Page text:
Teho Teardo & Blixa Bargeld
, July 11th, 2013 12:48
A trans-Alpine alliance of the highest order, Still Smiling sees Blixa Bargeld join forces with Italian composer Teho Teardo for a bold, 13-track, hour-long album released on Italy's Specula label. Despite his distinctive, domineering voice, Bargeld is a master collaborator who adapts readily to many forms, from Alva Noto's scratchy electronics on 2011's anbb album Mimikry, to his garrulous interpretations of Nico's 'Mutterlein' and 'Abschied' on X-TG's superlative Desertshore project of last year. If, as Bargeld told me in 2010, the "the gigantic monster Einstürzende Neubauten is going to go to sleep on the bottom of the ocean for a while", its roar is still very much awake.
Bargeld and Teardo met through their involvement in Ingiuria, a 2011 theatrical piece, after which they joined forces on the soundtrack to the film A Quiet Life - a track bearing the same name is featured here. Throughout, Bargeld sings in Italian, English and German, the clarity of his pronunciation as ever adding to the poetics of his lyricism, as well as highlighting his all-too-frequently ignored wry humour.
Indeed, explorations of language and the soul appear to be at the core of this album, with Bargeld beginning the album on 'Mi Scusi' by apologising for his accent and Italian, and wondering "can I kiss in another language?" On 'Konjunktive II' (tr. 'Subjunctive II') grammar becomes an exploration of disdain at the self - "alone, i.e. not me" - a stark contrast to Neubauten cocaine anthem 'Yu-Gung's demented scream of "feed my ego".
Musically, Still Smiling is so absorbing and enduring a listen thanks to its range of melodic ideas and well-executed experimentation. Its sequencing and structure is no doubt so eloquent thanks to Teardo's history in film and theatre. The Balanescu Quartet also give a great performance on three of the tracks, especially on 'Come Up And See Me', with its almost histrionic ballet between strings and a pleading vocal of "come up and see me some time" over roughly clacking rhythms. This in turn is juxtaposed with sentences spoken rather than sung: "the man who screwed a whole country... are you happy to see me or is that a gun in your pocket?" They're presumably references to Silvio Berlusconi, given that they're accompanied by a listing of Italian media outlets. This rich palette is used to great effect throughout the record, giving it a great emotional heft.
Elsewhere, the abstract acts as a foil to the fuller-sounding material. 'Axolotl', for instance, begins with aggressive, bassy hacks at a low string, before it suddenly drops out to create space for a watery recording and hi-pitched whine - its otherworldly warmth is reminiscent of Coil's music for Derek Jarman's Journey To Avebury. Halfway through, the cello strokes return and Bargeld announces "Ich bin ein kleines Axolotl...", before at the end of the track his infamous screech swoops evilly above the strings. It segues seamlessly into the ominous 'Buntmetalldiebe' (tr. 'Metal Thieves'), a treatise on the contemporary blight of metal thieves - which, it must be said, seems a little rich given Neubauten's means of sourcing their instrumentation in the early days of the group.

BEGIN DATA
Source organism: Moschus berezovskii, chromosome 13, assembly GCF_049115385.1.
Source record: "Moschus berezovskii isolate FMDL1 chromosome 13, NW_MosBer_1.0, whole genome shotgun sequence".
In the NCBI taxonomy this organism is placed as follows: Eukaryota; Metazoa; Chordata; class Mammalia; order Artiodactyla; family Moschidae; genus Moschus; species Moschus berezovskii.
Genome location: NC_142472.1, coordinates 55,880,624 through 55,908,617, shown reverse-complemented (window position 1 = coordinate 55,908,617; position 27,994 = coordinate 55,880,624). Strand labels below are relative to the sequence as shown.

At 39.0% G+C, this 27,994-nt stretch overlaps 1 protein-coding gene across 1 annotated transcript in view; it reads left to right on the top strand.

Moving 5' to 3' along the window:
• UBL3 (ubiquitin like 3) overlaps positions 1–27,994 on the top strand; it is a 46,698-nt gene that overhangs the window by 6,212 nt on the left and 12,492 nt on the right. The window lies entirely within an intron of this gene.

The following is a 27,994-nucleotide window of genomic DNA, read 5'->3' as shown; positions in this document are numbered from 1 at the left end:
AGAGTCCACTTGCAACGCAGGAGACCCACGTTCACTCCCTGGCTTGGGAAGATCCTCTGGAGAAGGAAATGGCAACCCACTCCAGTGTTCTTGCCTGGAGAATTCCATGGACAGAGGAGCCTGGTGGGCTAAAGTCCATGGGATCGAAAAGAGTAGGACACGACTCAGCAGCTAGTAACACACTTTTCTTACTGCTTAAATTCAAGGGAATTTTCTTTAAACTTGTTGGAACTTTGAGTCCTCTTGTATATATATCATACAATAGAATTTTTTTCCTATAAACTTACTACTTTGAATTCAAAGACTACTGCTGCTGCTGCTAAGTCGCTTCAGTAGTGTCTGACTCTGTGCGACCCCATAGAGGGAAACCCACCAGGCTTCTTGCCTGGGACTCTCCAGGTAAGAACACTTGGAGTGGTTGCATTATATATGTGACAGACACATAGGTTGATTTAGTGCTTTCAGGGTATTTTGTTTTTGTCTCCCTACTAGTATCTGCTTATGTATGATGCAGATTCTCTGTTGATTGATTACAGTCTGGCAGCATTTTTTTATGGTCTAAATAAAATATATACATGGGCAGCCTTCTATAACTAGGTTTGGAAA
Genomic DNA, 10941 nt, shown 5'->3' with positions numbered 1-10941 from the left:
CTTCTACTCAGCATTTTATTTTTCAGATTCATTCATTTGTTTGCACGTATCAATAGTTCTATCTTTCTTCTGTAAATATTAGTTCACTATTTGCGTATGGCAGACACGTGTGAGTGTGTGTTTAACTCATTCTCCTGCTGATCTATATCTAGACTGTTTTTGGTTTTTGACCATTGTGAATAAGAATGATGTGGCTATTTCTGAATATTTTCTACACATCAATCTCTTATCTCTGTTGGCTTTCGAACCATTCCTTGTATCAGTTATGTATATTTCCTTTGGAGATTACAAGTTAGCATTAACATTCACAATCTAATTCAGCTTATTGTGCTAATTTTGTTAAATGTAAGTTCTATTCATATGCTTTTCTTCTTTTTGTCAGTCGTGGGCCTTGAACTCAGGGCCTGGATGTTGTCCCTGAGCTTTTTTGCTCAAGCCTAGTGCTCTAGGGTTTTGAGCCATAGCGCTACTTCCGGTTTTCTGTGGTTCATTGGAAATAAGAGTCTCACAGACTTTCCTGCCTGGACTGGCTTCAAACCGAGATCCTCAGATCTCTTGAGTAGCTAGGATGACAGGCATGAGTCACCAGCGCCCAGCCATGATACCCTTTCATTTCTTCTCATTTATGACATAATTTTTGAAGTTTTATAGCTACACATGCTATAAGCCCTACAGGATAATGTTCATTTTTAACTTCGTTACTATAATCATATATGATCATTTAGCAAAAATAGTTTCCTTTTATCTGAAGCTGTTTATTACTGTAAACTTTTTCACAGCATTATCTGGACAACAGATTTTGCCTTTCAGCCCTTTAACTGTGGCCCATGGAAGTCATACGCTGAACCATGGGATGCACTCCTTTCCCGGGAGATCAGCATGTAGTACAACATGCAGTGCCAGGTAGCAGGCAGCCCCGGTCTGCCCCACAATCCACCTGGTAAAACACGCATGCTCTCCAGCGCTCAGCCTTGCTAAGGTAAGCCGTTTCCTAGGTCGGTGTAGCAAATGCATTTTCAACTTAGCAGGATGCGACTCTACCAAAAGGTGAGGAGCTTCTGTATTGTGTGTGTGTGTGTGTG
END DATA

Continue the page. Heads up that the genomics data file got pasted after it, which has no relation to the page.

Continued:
Fans of Bargeld's alma mater will be familiar with the kind of rhythms that make up 'Still Smiling', where again there's a wit to the darkness - "I'm smiling from the bottom of my fair trade soul / I'm smiling / though it hurts sometimes" - while 'Alone With The Moon' (a cover of the track by Brecht-inspired Tiger Lillies frontman Martyn Jacques) has Bargeld in fine croon. The swell of 'What If...' is an album high point, a portentous build behind the doubts of a suicide bomber: "what if in paradise there are no huris waiting / what if it's all just a mistake in translation?"
As a lyricist, Bargeld has long played with language by becoming a collector of words and things, often in list form - and so it is here, from "chocolate moose and calvados" ('Nocturnalie') to "Henry Moore... cadmium, cobalt... zinc... 12 meter eisenbrucke" ('Buntmetalldiebe'). This collaging of words is explored again in 'Nur Zur Erinnerung' - probably the track that's sonically closest to recent Einstürzende Neubauten LPs - running through different geological periods, before dreaming that "everything must return to go", allowing rebirth: "I reassemble myself / from intergalactic trash".
On 'A Quiet Life' there's a similar sense of yearning, but now doomed: "I thought I had been given / Another chance again / But heaven lies as usual... no quiet life for me." This seemingly rather personal lyricism is intriguing - closing track 'Defenestrazioni' features a musician's complaint about the routines of touring ("taxi airplane taxi... room service or masturbation") and interviews (a female voice asks "Can I ask you a stupid question? Are you going back to play with Nick?") over a woozy, twinkling backing.
It is, of course, rather tempting to put two and two together and start thinking that, perhaps, this is the most confessional we've heard Blixa Bargeld to date. But the album's artwork - featuring the singer and Teardo pointing at each other, facing in opposite directions while wearing huge pointy hats that are half Dada artist Hugo Ball and half Pet Shop Boys - suggests that the truth is rather more complex. Still Smiling is a playful, intelligent album, a series of personal and observational sketches of a disquieting world.